Archive for March, 2009
Sunday, March 22nd, 2009
Because this small South African shrub cannot tolerate frost, it was cultivated as a container plant for some time. Currently, however, suppliers also offer it for sale both as a bedding and container plant because of its profusion of flowers in summer. Flowering plants are on sale from mid-April. For that purpose, cuttings are taken by specialist firms during the previous summer. The plant is supplied as a small shrub or as a cluster of branches on a stem, in which case cultivation will take much longer. Put the plant in a warm and sunny location in a border or in a large pot or other container. Leaving the potting compost to dry out completely will cause the buds and subsequently the leaves to wither. The plant may be kept throughout the winter in a light, frost-free, but cool position. Suppliers naturally hope that you will let it freeze to death and then buy a new one next spring!
Saturday, March 21st, 2009
Nearly all succulents are perennials. They store water in their thick, fleshy leaves to enable them to survive the dry seasons. The sun plant does the same, but this species from central South America is definitely an annual. Sow this cheerful groundcover indoors in March-April, or outdoors in loose soil in a really warm spot from mid-May onwards. Sow the seeds thinly and don’t cover them, as they need light in order to germinate. The plants may flower from June until far into September. They are also very useful in containers and hanging baskets.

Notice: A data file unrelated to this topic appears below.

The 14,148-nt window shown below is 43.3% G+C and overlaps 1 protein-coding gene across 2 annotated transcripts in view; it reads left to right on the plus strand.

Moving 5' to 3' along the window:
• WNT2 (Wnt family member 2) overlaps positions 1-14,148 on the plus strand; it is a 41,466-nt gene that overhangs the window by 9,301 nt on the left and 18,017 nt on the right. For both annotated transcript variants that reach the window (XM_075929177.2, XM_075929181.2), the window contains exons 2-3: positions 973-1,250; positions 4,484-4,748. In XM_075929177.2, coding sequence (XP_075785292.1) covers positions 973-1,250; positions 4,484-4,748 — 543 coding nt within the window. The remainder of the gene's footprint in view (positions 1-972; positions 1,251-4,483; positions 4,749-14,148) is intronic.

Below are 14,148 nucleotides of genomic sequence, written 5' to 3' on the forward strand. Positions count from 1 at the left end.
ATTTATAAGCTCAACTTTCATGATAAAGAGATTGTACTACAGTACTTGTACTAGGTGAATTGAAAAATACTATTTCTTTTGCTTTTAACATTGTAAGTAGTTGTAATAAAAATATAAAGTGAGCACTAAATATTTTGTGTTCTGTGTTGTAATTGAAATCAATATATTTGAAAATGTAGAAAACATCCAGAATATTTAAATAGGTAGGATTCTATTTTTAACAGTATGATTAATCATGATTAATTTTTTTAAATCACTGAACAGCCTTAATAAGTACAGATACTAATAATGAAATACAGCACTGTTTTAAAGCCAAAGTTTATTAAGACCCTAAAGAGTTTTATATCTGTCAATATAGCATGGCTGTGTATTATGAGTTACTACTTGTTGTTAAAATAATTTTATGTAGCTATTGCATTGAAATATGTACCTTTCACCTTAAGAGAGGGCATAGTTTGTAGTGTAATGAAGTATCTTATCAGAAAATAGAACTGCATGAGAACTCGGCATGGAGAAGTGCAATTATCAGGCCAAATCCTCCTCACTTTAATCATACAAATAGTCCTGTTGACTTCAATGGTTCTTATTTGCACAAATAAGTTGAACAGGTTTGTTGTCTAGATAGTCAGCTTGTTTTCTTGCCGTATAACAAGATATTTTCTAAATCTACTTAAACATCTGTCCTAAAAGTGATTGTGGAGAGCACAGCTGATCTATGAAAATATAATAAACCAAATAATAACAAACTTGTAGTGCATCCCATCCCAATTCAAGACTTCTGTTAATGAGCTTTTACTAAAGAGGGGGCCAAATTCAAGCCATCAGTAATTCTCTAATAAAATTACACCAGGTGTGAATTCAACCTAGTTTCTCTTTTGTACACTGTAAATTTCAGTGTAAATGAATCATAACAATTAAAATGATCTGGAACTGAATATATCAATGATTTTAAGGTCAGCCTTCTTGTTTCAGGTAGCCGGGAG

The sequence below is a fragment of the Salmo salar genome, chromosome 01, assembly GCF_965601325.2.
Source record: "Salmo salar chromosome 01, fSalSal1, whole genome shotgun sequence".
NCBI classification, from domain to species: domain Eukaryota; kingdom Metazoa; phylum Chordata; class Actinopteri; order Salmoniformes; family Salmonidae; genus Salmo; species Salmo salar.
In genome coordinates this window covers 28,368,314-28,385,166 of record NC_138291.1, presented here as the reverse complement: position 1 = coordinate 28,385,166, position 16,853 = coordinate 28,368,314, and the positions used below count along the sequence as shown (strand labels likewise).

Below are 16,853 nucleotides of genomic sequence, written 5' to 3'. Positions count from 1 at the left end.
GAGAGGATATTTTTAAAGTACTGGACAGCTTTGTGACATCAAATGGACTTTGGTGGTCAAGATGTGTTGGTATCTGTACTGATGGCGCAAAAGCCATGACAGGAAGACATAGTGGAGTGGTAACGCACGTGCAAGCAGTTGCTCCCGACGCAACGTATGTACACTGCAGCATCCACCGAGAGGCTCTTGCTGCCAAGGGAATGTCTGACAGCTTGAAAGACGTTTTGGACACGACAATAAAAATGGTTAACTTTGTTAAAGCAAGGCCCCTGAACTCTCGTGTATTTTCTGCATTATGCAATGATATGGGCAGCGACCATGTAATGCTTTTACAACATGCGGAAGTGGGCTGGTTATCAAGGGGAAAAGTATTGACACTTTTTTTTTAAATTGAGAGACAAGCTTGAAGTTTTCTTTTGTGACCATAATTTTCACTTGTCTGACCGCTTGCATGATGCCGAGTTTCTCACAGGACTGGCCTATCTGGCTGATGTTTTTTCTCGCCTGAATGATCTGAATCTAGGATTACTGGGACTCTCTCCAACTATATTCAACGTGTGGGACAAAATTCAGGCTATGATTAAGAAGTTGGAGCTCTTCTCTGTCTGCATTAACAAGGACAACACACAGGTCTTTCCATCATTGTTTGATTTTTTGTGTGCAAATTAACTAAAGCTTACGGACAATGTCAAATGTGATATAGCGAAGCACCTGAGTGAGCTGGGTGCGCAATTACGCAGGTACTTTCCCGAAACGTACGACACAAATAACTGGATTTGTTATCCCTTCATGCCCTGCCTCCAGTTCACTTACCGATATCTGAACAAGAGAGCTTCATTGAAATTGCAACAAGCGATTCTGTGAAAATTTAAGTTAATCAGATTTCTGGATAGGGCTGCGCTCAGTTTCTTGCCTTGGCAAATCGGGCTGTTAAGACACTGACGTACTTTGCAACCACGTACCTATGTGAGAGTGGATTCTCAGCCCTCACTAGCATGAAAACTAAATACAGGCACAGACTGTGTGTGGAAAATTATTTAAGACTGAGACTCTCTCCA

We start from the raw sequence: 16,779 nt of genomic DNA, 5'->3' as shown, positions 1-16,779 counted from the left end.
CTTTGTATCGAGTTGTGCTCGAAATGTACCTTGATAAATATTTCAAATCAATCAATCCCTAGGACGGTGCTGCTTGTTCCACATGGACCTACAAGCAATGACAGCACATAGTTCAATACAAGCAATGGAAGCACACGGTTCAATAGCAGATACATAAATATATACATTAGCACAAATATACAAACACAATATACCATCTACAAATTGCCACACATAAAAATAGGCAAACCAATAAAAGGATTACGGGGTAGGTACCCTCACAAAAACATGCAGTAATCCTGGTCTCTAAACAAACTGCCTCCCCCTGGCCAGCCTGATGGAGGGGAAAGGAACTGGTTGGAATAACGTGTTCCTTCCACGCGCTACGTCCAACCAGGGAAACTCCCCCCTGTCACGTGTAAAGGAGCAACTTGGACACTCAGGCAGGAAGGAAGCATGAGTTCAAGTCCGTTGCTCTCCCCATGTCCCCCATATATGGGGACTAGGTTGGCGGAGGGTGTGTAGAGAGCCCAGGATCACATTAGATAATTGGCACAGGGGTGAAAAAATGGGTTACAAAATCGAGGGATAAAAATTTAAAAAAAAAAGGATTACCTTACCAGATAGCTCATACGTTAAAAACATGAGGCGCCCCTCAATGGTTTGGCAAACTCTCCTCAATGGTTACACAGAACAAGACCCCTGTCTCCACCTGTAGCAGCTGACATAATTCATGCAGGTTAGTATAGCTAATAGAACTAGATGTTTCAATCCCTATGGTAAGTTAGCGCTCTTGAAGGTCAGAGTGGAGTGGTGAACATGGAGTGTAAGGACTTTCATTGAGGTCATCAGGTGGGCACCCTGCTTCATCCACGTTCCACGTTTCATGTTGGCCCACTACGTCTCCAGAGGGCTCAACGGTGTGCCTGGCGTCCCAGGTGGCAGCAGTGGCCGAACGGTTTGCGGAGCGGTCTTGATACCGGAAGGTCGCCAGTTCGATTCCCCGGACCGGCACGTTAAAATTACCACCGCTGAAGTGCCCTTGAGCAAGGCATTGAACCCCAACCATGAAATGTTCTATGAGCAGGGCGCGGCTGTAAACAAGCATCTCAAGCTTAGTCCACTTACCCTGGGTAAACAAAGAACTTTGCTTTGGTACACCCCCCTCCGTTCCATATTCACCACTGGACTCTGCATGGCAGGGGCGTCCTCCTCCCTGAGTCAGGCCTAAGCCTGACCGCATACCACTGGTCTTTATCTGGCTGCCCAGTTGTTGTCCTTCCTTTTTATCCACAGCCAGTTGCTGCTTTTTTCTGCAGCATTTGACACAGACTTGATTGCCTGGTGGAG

Friday, March 20th, 2009
This wild plant’s common name “fireweed” is highly appropriate since its seeds germinate only in places where a fire has raged. The photograph was taken in one such place in Indonesia. Its leaves are narrower than those of the more familiar Celosia argentea, commonly known as “cockscomb” in The Netherlands. According to some, they both belong to the same species: argentea. Seed merchants, however, have recently been marketing cultivars of Celosia spicata, and these are far more restrained than the brightly colored cockscombs.
Thursday, March 19th, 2009
The winged stems of these everlasting flowers grow bolt upright and that is exactly as it should be, because they are grown specially for cutting purposes. This is done in July-August, as soon as the yellowy-white flowers are half open, because then they will last well as dried flowers. They are tied together in small bunches and hung upside down in an airy position to make them dry quickly and keep their attractive appearance.
Wednesday, March 18th, 2009
In just a few years, this perennial Mexican climber has become very popular among a small group of enthusiasts. They sow it every year to enable them to see it in flower from July until well into October. An aubergine-colored corolla resembling a gnome’s cap is suspended from a small inverted pink bowl, the calyx, which continues to adorn the plant long after the corolla has been dispersed. Inside the calyx, a spherical fruit full of small brown seeds is formed. Each one is covered by a membrane that is easily blown away by the wind. The seeds may be sown the following year, but after that will quickly lose their capacity to germinate. It takes about four months to grow flowering plants from seed.